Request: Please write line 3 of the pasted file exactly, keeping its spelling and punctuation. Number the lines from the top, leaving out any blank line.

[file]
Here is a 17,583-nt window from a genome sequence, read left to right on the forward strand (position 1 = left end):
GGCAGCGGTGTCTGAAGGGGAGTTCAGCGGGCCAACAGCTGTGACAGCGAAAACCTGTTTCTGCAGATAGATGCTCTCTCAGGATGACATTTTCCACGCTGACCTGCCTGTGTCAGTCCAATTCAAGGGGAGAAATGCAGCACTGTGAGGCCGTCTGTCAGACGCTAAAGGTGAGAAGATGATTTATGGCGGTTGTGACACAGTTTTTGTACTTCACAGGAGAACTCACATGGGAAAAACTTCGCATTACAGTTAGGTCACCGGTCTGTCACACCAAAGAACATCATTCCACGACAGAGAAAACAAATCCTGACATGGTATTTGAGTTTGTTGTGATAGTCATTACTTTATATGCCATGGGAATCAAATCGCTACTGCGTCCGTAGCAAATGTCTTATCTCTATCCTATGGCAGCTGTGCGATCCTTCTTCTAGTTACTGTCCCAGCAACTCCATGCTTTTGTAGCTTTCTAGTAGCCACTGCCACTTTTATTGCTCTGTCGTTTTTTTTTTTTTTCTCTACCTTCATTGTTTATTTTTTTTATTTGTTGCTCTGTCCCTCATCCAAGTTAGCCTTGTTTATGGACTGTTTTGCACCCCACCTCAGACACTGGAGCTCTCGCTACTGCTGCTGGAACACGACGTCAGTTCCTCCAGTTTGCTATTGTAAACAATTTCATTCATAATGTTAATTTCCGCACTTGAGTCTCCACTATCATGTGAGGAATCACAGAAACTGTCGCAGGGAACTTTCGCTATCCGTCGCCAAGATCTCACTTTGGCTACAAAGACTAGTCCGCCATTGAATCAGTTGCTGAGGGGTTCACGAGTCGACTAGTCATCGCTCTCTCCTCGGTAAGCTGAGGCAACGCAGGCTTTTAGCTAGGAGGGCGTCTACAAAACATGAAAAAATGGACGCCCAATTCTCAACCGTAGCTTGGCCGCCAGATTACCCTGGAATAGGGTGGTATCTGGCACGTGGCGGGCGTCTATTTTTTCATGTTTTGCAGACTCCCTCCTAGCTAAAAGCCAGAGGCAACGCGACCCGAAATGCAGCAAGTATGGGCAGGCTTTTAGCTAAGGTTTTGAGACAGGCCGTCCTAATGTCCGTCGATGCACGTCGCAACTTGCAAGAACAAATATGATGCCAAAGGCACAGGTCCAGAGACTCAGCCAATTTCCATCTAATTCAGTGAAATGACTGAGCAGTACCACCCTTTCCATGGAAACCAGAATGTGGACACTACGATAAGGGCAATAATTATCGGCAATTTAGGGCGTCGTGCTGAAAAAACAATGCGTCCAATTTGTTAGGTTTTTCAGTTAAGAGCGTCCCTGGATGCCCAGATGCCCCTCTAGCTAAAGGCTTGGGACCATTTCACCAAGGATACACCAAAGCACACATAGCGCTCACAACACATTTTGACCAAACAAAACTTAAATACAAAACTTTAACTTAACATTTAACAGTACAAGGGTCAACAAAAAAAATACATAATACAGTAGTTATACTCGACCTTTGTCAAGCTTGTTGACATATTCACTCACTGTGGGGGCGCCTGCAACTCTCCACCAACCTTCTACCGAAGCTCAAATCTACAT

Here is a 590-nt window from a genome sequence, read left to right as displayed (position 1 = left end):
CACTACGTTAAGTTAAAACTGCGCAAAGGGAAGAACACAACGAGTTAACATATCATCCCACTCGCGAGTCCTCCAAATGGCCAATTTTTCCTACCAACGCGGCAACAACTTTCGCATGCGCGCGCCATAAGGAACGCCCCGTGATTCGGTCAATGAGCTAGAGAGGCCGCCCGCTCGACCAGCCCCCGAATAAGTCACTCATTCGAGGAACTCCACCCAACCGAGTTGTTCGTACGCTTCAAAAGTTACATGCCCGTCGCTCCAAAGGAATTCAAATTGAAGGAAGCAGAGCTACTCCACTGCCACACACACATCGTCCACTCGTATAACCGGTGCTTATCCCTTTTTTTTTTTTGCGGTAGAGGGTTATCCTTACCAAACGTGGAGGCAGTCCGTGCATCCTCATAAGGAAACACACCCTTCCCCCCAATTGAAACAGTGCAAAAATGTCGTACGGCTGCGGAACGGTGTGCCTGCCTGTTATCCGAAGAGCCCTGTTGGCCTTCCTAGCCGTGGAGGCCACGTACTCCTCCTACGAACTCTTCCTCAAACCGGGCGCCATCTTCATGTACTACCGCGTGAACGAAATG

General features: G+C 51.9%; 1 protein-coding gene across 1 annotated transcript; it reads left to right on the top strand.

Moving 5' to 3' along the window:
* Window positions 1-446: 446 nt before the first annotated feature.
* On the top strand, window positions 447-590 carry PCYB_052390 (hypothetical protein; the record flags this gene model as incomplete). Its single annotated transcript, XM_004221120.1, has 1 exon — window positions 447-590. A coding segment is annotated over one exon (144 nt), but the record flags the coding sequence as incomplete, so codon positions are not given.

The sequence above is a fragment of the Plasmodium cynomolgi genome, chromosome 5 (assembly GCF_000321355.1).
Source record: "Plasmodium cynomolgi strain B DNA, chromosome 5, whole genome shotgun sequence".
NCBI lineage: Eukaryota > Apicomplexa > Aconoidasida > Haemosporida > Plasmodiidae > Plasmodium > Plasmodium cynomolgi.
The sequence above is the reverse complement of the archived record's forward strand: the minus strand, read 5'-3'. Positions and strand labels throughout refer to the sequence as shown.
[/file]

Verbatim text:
Here is a 590-nt window from a genome sequence, read left to right as displayed (position 1 = left end):